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**Copyright © 2014, 2010, 2007 Pearson Education, Inc.**

Chapter 2: Functions and Graphs Please review this lecture (from MATH 1100 class) before you begin the section 5.7 (Inverse Trigonometric functions) 2.6 Combinations of Functions; Composite Functions 2.7 Inverse Functions Copyright © 2014, 2010, 2007 Pearson Education, Inc. 1

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Objectives: Find the domain of a function. Combine functions using the algebra of functions, specifying domains. Form composite functions. Determine domains for composite functions. Write functions as compositions.

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**Finding a Function’s Domain**

If a function f does not model data or verbal conditions, its domain is the largest set of real numbers for which the value of f(x) is a real number. Exclude from a function’s domain real numbers that cause division by zero and real numbers that result in a square root of a negative number.

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**Example: Finding the Domain of a Function**

Find the domain of the function Because division by 0 is undefined, we must exclude from the domain the values of x that cause the denominator to equal zero. We exclude 7 and – 7 from the domain of g. The domain of g is

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**The Algebra of Functions: Sum, Difference, Product, and Quotient of Functions**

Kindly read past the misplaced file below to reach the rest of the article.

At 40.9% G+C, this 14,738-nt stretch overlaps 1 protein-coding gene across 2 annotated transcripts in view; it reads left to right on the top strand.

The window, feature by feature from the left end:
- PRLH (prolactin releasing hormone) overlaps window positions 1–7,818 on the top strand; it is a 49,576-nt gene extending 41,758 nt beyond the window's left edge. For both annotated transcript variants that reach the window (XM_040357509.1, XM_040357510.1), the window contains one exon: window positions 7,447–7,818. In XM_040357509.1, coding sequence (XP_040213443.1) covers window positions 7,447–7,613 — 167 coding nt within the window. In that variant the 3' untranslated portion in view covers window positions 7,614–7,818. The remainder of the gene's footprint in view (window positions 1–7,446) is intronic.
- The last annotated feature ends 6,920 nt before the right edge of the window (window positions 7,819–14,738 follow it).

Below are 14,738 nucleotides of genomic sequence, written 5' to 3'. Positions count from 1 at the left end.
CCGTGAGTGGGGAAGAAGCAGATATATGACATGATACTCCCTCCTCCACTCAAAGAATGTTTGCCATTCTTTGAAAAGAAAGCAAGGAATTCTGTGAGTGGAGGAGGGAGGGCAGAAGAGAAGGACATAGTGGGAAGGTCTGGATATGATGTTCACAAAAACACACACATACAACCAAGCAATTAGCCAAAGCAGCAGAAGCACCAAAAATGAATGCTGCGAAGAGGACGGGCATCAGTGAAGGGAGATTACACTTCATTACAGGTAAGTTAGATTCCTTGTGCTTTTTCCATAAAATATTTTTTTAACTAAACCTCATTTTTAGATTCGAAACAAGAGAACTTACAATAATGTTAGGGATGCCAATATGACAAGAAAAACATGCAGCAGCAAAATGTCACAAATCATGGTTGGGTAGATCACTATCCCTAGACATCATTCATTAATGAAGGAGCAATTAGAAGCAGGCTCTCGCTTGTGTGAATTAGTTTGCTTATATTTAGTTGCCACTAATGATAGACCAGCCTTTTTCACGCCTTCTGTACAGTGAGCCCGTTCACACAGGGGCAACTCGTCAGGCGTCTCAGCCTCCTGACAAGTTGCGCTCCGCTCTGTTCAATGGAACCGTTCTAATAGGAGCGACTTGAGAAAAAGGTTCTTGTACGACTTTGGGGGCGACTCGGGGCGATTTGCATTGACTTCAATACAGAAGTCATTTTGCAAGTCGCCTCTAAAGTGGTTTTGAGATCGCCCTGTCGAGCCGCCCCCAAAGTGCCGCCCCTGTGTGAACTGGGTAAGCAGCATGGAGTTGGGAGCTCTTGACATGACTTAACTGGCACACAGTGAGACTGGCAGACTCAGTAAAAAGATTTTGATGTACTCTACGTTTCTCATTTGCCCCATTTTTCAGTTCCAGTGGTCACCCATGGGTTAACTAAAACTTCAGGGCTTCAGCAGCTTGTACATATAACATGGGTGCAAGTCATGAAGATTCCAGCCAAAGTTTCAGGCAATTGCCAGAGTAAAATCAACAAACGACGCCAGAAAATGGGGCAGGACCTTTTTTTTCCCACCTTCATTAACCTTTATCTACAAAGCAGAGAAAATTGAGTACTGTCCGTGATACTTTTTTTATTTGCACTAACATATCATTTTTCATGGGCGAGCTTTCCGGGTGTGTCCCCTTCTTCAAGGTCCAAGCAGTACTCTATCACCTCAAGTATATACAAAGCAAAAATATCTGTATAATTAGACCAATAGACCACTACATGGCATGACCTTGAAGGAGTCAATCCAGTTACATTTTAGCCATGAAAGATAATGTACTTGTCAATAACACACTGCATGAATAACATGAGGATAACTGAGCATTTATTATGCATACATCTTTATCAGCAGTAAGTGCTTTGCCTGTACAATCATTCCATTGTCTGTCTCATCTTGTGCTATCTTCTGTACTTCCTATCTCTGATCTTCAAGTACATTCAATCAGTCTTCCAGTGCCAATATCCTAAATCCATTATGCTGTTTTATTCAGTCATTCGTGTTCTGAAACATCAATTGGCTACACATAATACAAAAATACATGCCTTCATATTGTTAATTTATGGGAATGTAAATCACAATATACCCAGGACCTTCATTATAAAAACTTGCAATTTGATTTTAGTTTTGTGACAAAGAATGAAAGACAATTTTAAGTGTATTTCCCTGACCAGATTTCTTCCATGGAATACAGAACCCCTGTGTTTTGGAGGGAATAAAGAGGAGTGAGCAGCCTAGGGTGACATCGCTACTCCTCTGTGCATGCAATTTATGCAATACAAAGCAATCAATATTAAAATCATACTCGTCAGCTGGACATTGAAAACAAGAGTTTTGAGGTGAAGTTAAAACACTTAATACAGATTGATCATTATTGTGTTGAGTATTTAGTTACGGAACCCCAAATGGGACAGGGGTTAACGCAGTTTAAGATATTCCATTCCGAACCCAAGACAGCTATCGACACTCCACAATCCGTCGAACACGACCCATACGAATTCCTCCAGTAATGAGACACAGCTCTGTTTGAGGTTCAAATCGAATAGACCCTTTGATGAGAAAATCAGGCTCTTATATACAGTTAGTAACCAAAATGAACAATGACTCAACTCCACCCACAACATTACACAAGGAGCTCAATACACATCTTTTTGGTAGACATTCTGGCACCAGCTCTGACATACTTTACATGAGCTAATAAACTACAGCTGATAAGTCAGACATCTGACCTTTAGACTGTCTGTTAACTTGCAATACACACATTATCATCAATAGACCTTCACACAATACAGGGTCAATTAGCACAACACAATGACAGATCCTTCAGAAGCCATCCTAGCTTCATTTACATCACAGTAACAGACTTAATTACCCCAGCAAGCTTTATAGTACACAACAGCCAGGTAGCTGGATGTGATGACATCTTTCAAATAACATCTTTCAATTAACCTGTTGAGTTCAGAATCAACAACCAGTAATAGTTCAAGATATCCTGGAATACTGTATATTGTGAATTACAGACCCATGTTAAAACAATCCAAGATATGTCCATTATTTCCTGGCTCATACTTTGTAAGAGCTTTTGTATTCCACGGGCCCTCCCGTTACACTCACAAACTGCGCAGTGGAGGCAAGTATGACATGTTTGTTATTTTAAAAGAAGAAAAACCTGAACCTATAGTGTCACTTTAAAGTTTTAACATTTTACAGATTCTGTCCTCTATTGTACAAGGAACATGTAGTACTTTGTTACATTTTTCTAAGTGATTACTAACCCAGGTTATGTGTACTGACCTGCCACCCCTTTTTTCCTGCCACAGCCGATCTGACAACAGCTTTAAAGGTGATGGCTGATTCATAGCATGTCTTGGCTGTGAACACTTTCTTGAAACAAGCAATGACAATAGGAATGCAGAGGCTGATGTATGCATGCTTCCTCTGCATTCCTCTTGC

Let f and g be two functions. The sum f + g, the difference, f – g, the product fg, and the quotient are functions whose domains are the set of all real numbers common to the domains of f and defined as follows: 1. Sum: 2. Difference: 3. Product: 4. Quotient:

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**Example: Combining Functions**

Let and Find each of the following: a. b. The domain of The domain of f(x) has no restrictions. The domain of g(x) has no restrictions. The domain of is

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**The Composition of Functions**

The composition of the function f with g is denoted and is defined by the equation The domain of the composite function is the set of all x such that 1. x is in the domain of g and 2. g(x) is in the domain of f.

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**Example: Forming Composite Functions**

Given and find

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**Excluding Values from the Domain of**

The following values must be excluded from the input x: If x is not in the domain of g, it must not be in the domain of Any x for which g(x) is not in the domain of f must not be in the domain of

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**Example: Forming a Composite Function and Finding Its Domain**

Given and Find

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**Example: Forming a Composite Function and Finding Its Domain**

Given and Find the domain of For g(x), For The domain of is

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**Example: Writing a Function as a Composition**